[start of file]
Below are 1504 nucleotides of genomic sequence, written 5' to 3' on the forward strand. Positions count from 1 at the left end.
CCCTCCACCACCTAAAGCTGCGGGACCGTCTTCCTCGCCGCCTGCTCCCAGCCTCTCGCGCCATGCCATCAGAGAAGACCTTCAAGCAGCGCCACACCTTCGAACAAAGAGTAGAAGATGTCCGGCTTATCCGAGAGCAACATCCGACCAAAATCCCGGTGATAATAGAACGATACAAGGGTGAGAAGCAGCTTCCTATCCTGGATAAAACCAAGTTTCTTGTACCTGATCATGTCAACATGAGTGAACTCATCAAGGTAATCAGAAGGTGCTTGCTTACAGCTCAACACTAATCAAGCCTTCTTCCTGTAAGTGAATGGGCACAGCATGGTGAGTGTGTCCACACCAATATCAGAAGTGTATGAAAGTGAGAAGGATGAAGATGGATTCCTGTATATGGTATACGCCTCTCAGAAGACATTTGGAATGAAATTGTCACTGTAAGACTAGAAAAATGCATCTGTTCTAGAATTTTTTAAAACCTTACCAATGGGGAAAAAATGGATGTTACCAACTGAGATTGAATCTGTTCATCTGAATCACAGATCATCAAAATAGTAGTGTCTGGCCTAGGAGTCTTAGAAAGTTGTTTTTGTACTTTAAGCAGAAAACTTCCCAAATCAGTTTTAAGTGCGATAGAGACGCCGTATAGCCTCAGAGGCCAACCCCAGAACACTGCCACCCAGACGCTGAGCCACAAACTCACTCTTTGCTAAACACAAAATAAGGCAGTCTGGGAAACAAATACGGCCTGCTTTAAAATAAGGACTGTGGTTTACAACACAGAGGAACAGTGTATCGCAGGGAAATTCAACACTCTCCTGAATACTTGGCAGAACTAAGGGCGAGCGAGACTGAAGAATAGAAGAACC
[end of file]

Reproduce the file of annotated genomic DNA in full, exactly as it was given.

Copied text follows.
Below are 1504 nucleotides of genomic sequence, written 5' to 3' on the forward strand. Positions count from 1 at the left end.
CCCTCCACCACCTAAAGCTGCGGGACCGTCTTCCTCGCCGCCTGCTCCCAGCCTCTCGCGCCATGCCATCAGAGAAGACCTTCAAGCAGCGCCACACCTTCGAACAAAGAGTAGAAGATGTCCGGCTTATCCGAGAGCAACATCCGACCAAAATCCCGGTGATAATAGAACGATACAAGGGTGAGAAGCAGCTTCCTATCCTGGATAAAACCAAGTTTCTTGTACCTGATCATGTCAACATGAGTGAACTCATCAAGGTAATCAGAAGGTGCTTGCTTACAGCTCAACACTAATCAAGCCTTCTTCCTGTAAGTGAATGGGCACAGCATGGTGAGTGTGTCCACACCAATATCAGAAGTGTATGAAAGTGAGAAGGATGAAGATGGATTCCTGTATATGGTATACGCCTCTCAGAAGACATTTGGAATGAAATTGTCACTGTAAGACTAGAAAAATGCATCTGTTCTAGAATTTTTTAAAACCTTACCAATGGGGAAAAAATGGATGTTACCAACTGAGATTGAATCTGTTCATCTGAATCACAGATCATCAAAATAGTAGTGTCTGGCCTAGGAGTCTTAGAAAGTTGTTTTTGTACTTTAAGCAGAAAACTTCCCAAATCAGTTTTAAGTGCGATAGAGACGCCGTATAGCCTCAGAGGCCAACCCCAGAACACTGCCACCCAGACGCTGAGCCACAAACTCACTCTTTGCTAAACACAAAATAAGGCAGTCTGGGAAACAAATACGGCCTGCTTTAAAATAAGGACTGTGGTTTACAACACAGAGGAACAGTGTATCGCAGGGAAATTCAACACTCTCCTGAATACTTGGCAGAACTAAGGGCGAGCGAGACTGAAGAATAGAAGAACC